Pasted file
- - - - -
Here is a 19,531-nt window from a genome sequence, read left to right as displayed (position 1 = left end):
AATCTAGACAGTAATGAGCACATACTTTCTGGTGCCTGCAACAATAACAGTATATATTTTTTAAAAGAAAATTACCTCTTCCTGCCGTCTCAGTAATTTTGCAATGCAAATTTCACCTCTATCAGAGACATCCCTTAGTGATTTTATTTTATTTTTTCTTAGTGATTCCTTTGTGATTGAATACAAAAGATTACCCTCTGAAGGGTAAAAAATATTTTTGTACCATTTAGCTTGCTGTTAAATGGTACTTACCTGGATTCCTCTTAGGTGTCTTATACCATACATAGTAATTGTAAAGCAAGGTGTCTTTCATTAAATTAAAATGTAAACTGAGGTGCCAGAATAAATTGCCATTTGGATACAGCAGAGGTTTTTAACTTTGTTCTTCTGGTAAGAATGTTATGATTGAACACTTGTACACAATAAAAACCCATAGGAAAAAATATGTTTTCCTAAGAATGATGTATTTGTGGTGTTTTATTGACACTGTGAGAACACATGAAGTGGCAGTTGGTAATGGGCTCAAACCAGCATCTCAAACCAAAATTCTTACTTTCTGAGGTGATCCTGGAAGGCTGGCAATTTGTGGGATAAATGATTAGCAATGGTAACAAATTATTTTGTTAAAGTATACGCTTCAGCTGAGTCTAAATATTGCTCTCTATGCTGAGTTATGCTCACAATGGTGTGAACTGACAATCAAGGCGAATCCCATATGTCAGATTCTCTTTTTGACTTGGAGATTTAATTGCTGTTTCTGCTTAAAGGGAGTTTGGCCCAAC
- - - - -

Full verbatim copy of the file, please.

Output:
Here is a 19,531-nt window from a genome sequence, read left to right as displayed (position 1 = left end):
AATCTAGACAGTAATGAGCACATACTTTCTGGTGCCTGCAACAATAACAGTATATATTTTTTAAAAGAAAATTACCTCTTCCTGCCGTCTCAGTAATTTTGCAATGCAAATTTCACCTCTATCAGAGACATCCCTTAGTGATTTTATTTTATTTTTTCTTAGTGATTCCTTTGTGATTGAATACAAAAGATTACCCTCTGAAGGGTAAAAAATATTTTTGTACCATTTAGCTTGCTGTTAAATGGTACTTACCTGGATTCCTCTTAGGTGTCTTATACCATACATAGTAATTGTAAAGCAAGGTGTCTTTCATTAAATTAAAATGTAAACTGAGGTGCCAGAATAAATTGCCATTTGGATACAGCAGAGGTTTTTAACTTTGTTCTTCTGGTAAGAATGTTATGATTGAACACTTGTACACAATAAAAACCCATAGGAAAAAATATGTTTTCCTAAGAATGATGTATTTGTGGTGTTTTATTGACACTGTGAGAACACATGAAGTGGCAGTTGGTAATGGGCTCAAACCAGCATCTCAAACCAAAATTCTTACTTTCTGAGGTGATCCTGGAAGGCTGGCAATTTGTGGGATAAATGATTAGCAATGGTAACAAATTATTTTGTTAAAGTATACGCTTCAGCTGAGTCTAAATATTGCTCTCTATGCTGAGTTATGCTCACAATGGTGTGAACTGACAATCAAGGCGAATCCCATATGTCAGATTCTCTTTTTGACTTGGAGATTTAATTGCTGTTTCTGCTTAAAGGGAGTTTGGCCCAAC